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Activists defy court order at Massey W.Va. office


Associated Press

MORGANTOWN, W.Va. -- State Police were summoned to the offices of Massey Energy’s Marfork Coal Co. Thursday to arrest three mountaintop removal mining activists who apparently defied a federal judge’s order temporarily barring them from trespassing onto any of the coal operator’s southern West Virginia properties.

Jeff Gillenwater, spokesman for Virginia-based Massey, confirmed authorities were present but declined to elaborate on the latest protest near Pettus. State Police handling the arrests could not immediately be reached for comment.

Climate Ground Zero founder Mike Roselle issued a statement saying he and fellow protesters Joseph Hamsher and Tom Smyth entered the offices about 8 a.m. and planned to stay there until the company stops blasting.

The group said it planned to present a list of violations at the Marfork processing plant, the Bee Tree Surface Mine and the Brushy Fork sludge dam to Marfork President Christopher Blanchard and Massey Chief Executive Don Blankenship.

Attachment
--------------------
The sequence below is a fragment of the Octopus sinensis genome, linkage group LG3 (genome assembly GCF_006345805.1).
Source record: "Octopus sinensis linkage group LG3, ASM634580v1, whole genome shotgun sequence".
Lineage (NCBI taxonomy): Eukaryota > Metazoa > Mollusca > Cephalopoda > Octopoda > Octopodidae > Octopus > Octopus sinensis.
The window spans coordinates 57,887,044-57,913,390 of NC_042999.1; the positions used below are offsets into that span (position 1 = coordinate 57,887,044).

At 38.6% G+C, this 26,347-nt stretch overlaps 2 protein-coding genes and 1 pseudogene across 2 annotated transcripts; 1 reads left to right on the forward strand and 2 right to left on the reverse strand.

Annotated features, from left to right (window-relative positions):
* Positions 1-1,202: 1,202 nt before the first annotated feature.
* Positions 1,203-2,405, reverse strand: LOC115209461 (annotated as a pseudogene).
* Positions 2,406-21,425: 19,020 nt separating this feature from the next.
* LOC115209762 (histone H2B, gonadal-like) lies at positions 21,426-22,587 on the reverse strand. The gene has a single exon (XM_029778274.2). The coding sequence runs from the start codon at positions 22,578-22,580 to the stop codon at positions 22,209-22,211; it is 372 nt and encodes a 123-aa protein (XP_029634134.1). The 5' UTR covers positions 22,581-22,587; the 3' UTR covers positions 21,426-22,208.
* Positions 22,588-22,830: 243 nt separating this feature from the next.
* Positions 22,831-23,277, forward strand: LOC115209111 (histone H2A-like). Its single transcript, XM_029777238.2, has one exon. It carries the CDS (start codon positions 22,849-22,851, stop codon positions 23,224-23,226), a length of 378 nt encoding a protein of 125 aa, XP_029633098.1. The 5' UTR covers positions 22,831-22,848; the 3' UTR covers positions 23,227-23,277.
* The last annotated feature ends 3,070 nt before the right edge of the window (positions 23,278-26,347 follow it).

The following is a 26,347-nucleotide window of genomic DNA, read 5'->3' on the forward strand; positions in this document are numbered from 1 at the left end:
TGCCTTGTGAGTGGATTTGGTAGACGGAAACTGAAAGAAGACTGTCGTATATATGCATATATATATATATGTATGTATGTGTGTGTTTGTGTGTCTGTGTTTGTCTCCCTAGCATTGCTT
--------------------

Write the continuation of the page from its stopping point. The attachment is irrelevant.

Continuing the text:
Climate Ground Zero, based in Rock Creek, is waging an ongoing campaign of civil disobedience as it tries to stop the particularly destructive form of Appalachian strip mining, and Massey is a main target.

Massey recently won a federal court order barring all protesters from trespassing, and it wants that ban imposed for good. A hearing to make the injunction permanent is set for Feb. 23 in Beckley before U.S. District Judge Irene Berger.

Massey’s lawsuit named five individuals involved in a recent tree-sitting protest, but the order goes further. Berger’s ruling extends it to officers, agents, lawyers and anyone working with the defendants, including Climate Ground Zero and Mountain Justice.

But Roselle said he has no intention of backing down.

“I won’t stop breaking the law until they do,” he said.

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